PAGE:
Monday, July 1, 2013

A little about what and why I paint.



My particular love is landscape and while painting in that mode, my fascination with the way in which light reveals/conceals the natural world is the elusive visual truth I try to engage and interpret. My work is rather obviously evocative, rather than provocative. It comes from a desire to return and reflect, rather than seek new experience or break new ground.


There is much that art can yet do (and has done) to score a powerful intellectual and/or emotional hit, and I can admire those artists whose emotional constitution allows them to dwell so intently on aspects of human endeavor in need of redress. Even more especially, I admire those who are brave enough to carve a new path away from the stale conventions of their times. All artists and art lovers owe them in incalculable debt for the diversity we now enjoy. But to establish new modes of expression it is not necessarily desirable to obliterate the old. For those who cannot forbear anything but to go forward, I would say that they are simply wearing a different brand of blinders from the ones that created the conventions they are striving so desperately to escape.

Regarding realism as a style: To produce art in a manner that has been practiced for centuries is not in the least redundant nor irrelevant. To bring professionalism, virtuosity and new perspectives to an old craft is a far nobler endeavor in my estimation than to create transgressive ugliness whose sole benefit is that it is utterly new and novel.

Truly, there is ample room in the Art world for both the "tried and true", and the shockingly new, and both should be accorded respect for the various venues and purposes they serve. There is work that belongs more appropriately and meaningfully in museums and public venues and art that belongs in an intimate environment, just as myriad forms of music are afforded disparate but important roles in our appreciation of the art and culture they represent.

Prior to the advent of the internet (and the now relentless bombardment of news through nearly ubiquitous technologies) art could and often did serve to awaken sensibilities and effect social change. We have—in the past few decades especially—become a people so saturated with overwhelming traumas, guilt, alienation and stress from all corners of the globe, that it's hard to imagine that what we need or want from art is yet another visual reminder of our individual and/or communal human folly. Too many among us have disconnected from nature to such a degree that we can no longer know any peace to be found in solitude, excitement without contrived stimulation, or serenity without numbing drugs.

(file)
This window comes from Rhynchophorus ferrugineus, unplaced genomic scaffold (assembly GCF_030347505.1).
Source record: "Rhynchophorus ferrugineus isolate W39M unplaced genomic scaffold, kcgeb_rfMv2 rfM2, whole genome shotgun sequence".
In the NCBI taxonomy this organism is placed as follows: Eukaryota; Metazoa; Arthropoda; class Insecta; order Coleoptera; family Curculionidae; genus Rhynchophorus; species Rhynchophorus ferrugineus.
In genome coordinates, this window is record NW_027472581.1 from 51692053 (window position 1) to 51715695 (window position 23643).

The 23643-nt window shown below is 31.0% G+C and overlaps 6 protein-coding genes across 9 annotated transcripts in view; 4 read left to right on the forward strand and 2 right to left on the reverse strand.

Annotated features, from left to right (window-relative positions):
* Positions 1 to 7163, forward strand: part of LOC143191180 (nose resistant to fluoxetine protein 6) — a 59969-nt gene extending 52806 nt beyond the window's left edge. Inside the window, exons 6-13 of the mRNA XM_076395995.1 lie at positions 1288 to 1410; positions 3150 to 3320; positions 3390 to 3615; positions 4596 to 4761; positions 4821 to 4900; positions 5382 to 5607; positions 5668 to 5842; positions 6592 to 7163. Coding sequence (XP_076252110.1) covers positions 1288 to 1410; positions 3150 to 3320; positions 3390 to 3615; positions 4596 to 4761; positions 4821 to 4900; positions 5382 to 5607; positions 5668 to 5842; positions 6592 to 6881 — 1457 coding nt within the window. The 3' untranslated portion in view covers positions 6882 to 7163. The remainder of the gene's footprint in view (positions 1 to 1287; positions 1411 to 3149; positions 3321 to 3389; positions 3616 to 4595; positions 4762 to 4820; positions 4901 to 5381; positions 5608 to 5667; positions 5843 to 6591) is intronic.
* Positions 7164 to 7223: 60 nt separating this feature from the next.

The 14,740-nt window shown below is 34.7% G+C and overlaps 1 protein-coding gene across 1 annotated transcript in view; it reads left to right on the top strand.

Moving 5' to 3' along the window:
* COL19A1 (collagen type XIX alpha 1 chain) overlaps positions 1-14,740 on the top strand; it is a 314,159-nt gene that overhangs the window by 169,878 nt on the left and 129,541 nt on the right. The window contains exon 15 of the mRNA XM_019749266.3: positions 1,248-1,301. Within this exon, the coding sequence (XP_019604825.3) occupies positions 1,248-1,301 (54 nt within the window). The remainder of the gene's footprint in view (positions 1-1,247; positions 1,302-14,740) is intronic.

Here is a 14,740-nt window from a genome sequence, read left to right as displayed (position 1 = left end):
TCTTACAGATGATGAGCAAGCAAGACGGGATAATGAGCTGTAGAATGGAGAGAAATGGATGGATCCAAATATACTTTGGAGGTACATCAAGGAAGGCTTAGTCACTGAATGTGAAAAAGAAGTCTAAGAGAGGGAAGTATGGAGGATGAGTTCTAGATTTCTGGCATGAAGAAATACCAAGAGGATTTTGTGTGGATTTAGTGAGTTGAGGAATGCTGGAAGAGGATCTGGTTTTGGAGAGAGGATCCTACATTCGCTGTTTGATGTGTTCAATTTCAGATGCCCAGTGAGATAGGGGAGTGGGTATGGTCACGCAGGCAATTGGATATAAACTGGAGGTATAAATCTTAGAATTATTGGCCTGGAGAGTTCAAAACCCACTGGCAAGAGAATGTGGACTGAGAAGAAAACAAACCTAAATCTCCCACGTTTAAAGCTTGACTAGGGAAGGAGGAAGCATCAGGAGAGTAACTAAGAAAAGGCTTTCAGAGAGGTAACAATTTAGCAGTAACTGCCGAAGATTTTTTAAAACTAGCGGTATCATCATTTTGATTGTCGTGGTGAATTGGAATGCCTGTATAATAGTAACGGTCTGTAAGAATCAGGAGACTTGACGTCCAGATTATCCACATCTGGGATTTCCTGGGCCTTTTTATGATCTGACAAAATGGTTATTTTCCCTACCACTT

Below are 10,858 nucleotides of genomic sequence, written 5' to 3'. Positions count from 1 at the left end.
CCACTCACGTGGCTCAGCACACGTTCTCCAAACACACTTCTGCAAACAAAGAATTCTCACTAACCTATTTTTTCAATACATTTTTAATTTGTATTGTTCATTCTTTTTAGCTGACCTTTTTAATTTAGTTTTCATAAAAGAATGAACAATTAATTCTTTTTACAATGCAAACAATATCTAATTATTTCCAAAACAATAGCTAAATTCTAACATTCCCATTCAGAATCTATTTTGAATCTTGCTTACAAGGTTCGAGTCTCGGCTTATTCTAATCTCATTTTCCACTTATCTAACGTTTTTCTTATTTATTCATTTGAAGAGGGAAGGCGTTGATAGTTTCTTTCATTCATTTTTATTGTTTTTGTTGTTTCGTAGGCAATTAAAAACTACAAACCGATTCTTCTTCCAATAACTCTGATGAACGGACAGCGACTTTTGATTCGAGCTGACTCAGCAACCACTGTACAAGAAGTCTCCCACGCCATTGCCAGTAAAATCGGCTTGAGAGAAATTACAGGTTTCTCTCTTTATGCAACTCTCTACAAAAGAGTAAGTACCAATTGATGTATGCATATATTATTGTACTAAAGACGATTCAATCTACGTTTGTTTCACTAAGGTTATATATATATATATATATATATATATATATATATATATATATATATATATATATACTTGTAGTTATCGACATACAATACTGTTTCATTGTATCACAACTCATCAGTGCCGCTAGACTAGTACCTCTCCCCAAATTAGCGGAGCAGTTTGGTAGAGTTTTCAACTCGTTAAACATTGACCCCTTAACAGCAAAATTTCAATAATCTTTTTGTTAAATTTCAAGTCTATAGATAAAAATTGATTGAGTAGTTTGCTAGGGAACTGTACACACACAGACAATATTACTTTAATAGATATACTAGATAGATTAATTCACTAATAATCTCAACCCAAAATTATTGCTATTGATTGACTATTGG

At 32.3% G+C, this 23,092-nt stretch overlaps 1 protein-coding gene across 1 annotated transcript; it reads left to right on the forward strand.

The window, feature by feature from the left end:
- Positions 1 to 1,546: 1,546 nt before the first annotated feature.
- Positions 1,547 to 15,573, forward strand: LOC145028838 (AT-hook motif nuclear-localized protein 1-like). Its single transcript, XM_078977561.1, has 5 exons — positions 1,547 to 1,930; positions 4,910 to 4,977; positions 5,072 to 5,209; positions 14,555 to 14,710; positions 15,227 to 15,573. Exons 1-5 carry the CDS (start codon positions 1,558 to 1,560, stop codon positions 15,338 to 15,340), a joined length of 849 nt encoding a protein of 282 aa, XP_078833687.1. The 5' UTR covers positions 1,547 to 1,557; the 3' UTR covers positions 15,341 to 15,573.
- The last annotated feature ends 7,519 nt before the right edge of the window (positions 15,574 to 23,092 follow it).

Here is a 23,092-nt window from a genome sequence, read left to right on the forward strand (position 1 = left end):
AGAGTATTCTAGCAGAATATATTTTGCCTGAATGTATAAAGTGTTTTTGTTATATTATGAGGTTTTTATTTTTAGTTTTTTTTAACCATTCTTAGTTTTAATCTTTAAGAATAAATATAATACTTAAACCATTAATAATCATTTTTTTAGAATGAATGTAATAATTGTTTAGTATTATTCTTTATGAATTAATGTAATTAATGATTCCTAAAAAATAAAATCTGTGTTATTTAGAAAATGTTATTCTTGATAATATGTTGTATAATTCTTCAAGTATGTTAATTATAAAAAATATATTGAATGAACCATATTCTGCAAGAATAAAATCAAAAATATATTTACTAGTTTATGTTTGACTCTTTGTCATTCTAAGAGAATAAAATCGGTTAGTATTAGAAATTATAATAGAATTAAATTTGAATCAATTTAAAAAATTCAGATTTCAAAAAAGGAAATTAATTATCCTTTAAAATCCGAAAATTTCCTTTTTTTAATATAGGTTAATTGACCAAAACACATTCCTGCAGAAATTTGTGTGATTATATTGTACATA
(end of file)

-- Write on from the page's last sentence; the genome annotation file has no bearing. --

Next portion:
My aspirations are to relate to the viewer of my painting, small moments of joy; the excitement of gleaming light or the mystery of shadow. When I paint a still life, I want the viewer to hear the dust settling. If I paint a tree laden with snow, I want to evoke the memory of how the cold air stings your skin, how the snow squeaks underfoot. I do not wish to shock or amaze you with my cleverness. I wish to reawaken your childlike delight in your senses, memories perhaps buried or at least, too much neglected.

If I can accomplish the above with panache, if I can make someone sigh with reflection or even just admire the magic of a well-wrought brushstroke, then I will have succeeded in my goal as a painter, a skilled conjurer of image in pigment.

Thursday, June 27, 2013

First posting

Gentle Reader

This is my first-ever blog.

It will be revised and expanded in the next few days but this will serve as my trial flight into the cyber-gallery world.
Lava Rock Shoreline on Gunnison River  oil on canvas 14" x 10"

Frosted Cottonwoods     oil on board  9" x 12"

Geraniums in Blue Pot     oil on canvas 9.5" x 9.5"

Colorado River in Winter I     oil on canvas 18"x 14"

Colorado River in Winter II     oil on canvas 12" x 10"

Snowy Stream on Road to Powderhorn    oil on canvas  14" x 18"

Snowy Bluffs with Pines  oil on canvas 14" x 11"




Grand Mesa Vista    oil on canvas 10" x 20"













Farmhouse near Ouray, CO    oil on canvas 8" x 10"
Silver Coffee Pot with White Roses     oil on canvas 14" x 10"


Purple Bearded Iris  oil on canvas 12" x 9"







 




Pink Peonies        oil on canvas  8" x 16"

Eggs in Copper Bowl   oil on canvas 12" x 12"  SOLD

Rust Trees on Snowy Riverbank   oil on canvas 9.5" x 20"






Snowy Lane      oil on canvas 16" x 8"
Bluffs and Chamisa  oil on canvas 14" x 18"






Poplar in Summer II     oil on canvas 20" x 10"  Private Collection      




Baby's Shoes    oil on canvas 8" x 10"




Cottonwoods near Gateway CO   oil on canvas 14" x 18"


   
Tributary to Pecos River, NM  oil on canvas 14" x 11"













Snake River at Heise Hotsprings, ID    oil on canvas *' x 10"